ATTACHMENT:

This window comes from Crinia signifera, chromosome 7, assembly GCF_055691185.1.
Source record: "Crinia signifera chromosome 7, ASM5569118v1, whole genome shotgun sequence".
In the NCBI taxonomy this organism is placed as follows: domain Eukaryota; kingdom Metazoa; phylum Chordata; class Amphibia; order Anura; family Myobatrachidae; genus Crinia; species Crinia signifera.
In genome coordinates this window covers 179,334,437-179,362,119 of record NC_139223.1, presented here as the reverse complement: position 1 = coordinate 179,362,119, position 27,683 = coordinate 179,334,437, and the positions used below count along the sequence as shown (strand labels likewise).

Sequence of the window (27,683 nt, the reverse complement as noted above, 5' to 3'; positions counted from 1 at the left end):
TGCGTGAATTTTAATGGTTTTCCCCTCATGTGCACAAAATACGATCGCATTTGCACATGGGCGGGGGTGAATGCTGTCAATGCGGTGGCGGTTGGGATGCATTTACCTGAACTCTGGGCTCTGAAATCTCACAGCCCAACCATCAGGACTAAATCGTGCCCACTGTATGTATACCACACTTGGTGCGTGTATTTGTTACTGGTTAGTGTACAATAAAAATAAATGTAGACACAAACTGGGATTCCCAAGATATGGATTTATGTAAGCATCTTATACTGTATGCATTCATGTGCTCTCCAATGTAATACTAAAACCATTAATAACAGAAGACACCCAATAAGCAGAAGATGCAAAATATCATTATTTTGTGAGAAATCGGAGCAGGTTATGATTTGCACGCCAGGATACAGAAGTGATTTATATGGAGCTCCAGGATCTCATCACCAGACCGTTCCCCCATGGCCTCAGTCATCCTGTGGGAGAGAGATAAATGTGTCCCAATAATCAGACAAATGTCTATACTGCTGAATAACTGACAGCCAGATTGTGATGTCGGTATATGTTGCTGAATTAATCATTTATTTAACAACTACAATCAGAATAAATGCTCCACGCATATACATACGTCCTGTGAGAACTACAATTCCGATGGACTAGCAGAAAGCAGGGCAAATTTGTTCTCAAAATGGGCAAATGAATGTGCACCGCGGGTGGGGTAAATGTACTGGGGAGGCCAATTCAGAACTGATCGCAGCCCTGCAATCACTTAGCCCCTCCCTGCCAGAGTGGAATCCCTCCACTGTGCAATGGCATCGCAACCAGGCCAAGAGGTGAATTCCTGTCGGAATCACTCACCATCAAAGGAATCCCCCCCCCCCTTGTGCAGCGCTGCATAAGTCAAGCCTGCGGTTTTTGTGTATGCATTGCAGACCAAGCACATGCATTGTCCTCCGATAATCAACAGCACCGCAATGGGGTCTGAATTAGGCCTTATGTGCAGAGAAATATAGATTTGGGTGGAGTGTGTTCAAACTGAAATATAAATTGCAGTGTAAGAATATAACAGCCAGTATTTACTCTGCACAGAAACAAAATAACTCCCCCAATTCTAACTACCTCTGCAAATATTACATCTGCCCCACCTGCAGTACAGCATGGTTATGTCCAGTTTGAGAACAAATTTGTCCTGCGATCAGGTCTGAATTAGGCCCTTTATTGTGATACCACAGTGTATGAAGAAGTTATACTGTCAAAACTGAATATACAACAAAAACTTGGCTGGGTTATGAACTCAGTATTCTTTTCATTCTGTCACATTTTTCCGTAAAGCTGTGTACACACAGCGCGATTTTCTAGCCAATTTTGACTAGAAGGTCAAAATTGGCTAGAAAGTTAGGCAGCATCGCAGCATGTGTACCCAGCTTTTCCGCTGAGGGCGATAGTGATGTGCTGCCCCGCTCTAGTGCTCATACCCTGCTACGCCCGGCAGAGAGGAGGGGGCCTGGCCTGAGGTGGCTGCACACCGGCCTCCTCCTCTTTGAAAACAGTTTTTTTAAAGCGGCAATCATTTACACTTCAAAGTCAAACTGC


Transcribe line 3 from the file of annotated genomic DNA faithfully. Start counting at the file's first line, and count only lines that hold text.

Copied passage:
In the NCBI taxonomy this organism is placed as follows: domain Eukaryota; kingdom Metazoa; phylum Chordata; class Amphibia; order Anura; family Myobatrachidae; genus Crinia; species Crinia signifera.